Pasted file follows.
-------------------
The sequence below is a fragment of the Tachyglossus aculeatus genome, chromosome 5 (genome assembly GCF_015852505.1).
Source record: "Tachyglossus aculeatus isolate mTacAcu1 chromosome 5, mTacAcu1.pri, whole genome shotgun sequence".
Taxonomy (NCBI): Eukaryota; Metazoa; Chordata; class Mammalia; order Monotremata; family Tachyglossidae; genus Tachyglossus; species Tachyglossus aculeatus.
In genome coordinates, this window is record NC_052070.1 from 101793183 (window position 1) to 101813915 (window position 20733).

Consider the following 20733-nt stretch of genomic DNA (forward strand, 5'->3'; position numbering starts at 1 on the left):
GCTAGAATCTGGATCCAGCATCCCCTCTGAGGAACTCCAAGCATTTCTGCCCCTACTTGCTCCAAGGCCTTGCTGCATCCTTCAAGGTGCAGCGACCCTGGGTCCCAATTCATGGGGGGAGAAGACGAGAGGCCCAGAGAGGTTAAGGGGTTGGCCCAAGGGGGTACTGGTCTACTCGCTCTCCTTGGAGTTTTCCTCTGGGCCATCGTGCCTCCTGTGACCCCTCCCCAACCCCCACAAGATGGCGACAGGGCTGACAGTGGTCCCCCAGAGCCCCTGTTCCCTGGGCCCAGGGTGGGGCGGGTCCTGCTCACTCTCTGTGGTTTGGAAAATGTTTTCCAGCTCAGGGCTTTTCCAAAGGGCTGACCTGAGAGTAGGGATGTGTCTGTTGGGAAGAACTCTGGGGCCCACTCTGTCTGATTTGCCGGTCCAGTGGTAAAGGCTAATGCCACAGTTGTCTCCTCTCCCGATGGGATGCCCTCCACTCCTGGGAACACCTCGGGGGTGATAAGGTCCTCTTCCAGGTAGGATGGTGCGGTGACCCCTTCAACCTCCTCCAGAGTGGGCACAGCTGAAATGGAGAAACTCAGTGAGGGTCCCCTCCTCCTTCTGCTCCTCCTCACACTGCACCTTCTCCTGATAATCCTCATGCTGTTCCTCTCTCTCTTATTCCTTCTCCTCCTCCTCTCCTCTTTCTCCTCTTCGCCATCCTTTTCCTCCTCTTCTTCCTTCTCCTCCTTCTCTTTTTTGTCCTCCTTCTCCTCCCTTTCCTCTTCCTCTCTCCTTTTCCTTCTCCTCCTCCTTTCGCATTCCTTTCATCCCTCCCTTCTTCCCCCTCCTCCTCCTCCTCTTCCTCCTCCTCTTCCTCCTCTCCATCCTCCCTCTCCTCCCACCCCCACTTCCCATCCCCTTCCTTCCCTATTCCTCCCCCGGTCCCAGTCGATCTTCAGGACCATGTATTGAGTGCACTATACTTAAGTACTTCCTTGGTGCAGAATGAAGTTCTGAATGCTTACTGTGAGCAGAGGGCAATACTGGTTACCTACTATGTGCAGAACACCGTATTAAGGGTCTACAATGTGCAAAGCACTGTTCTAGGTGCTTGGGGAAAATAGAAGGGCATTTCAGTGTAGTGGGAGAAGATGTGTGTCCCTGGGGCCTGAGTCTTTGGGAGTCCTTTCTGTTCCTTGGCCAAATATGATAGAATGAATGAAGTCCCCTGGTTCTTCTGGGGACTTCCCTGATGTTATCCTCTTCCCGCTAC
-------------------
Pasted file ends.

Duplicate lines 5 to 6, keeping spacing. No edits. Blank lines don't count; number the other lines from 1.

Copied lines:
Consider the following 20733-nt stretch of genomic DNA (forward strand, 5'->3'; position numbering starts at 1 on the left):
GCTAGAATCTGGATCCAGCATCCCCTCTGAGGAACTCCAAGCATTTCTGCCCCTACTTGCTCCAAGGCCTTGCTGCATCCTTCAAGGTGCAGCGACCCTGGGTCCCAATTCATGGGGGGAGAAGACGAGAGGCCCAGAGAGGTTAAGGGGTTGGCCCAAGGGGGTACTGGTCTACTCGCTCTCCTTGGAGTTTTCCTCTGGGCCATCGTGCCTCCTGTGACCCCTCCCCAACCCCCACAAGATGGCGACAGGGCTGACAGTGGTCCCCCAGAGCCCCTGTTCCCTGGGCCCAGGGTGGGGCGGGTCCTGCTCACTCTCTGTGGTTTGGAAAATGTTTTCCAGCTCAGGGCTTTTCCAAAGGGCTGACCTGAGAGTAGGGATGTGTCTGTTGGGAAGAACTCTGGGGCCCACTCTGTCTGATTTGCCGGTCCAGTGGTAAAGGCTAATGCCACAGTTGTCTCCTCTCCCGATGGGATGCCCTCCACTCCTGGGAACACCTCGGGGGTGATAAGGTCCTCTTCCAGGTAGGATGGTGCGGTGACCCCTTCAACCTCCTCCAGAGTGGGCACAGCTGAAATGGAGAAACTCAGTGAGGGTCCCCTCCTCCTTCTGCTCCTCCTCACACTGCACCTTCTCCTGATAATCCTCATGCTGTTCCTCTCTCTCTTATTCCTTCTCCTCCTCCTCTCCTCTTTCTCCTCTTCGCCATCCTTTTCCTCCTCTTCTTCCTTCTCCTCCTTCTCTTTTTTGTCCTCCTTCTCCTCCCTTTCCTCTTCCTCTCTCCTTTTCCTTCTCCTCCTCCTTTCGCATTCCTTTCATCCCTCCCTTCTTCCCCCTCCTCCTCCTCCTCTTCCTCCTCCTCTTCCTCCTCTCCATCCTCCCTCTCCTCCCACCCCCACTTCCCATCCCCTTCCTTCCCTATTCCTCCCCCGGTCCCAGTCGATCTTCAGGACCATGTATTGAGTGCACTATACTTAAGTACTTCCTTGGTGCAGAATGAAGTTCTGAATGCTTACTGTGAGCAGAGGGCAATACTGGTTACCTACTATGTGCAGAACACCGTATTAAGGGTCTACAATGTGCAAAGCACTGTTCTAGGTGCTTGGGGAAAATAGAAGGGCATTTCAGTGTAGTGGGAGAAGATGTGTGTCCCTGGGGCCTGAGTCTTTGGGAGTCCTTTCTGTTCCTTGGCCAAATATGATAGAATGAATGAAGTCCCCTGGTTCTTCTGGGGACTTCCCTGATGTTATCCTCTTCCCGCTAC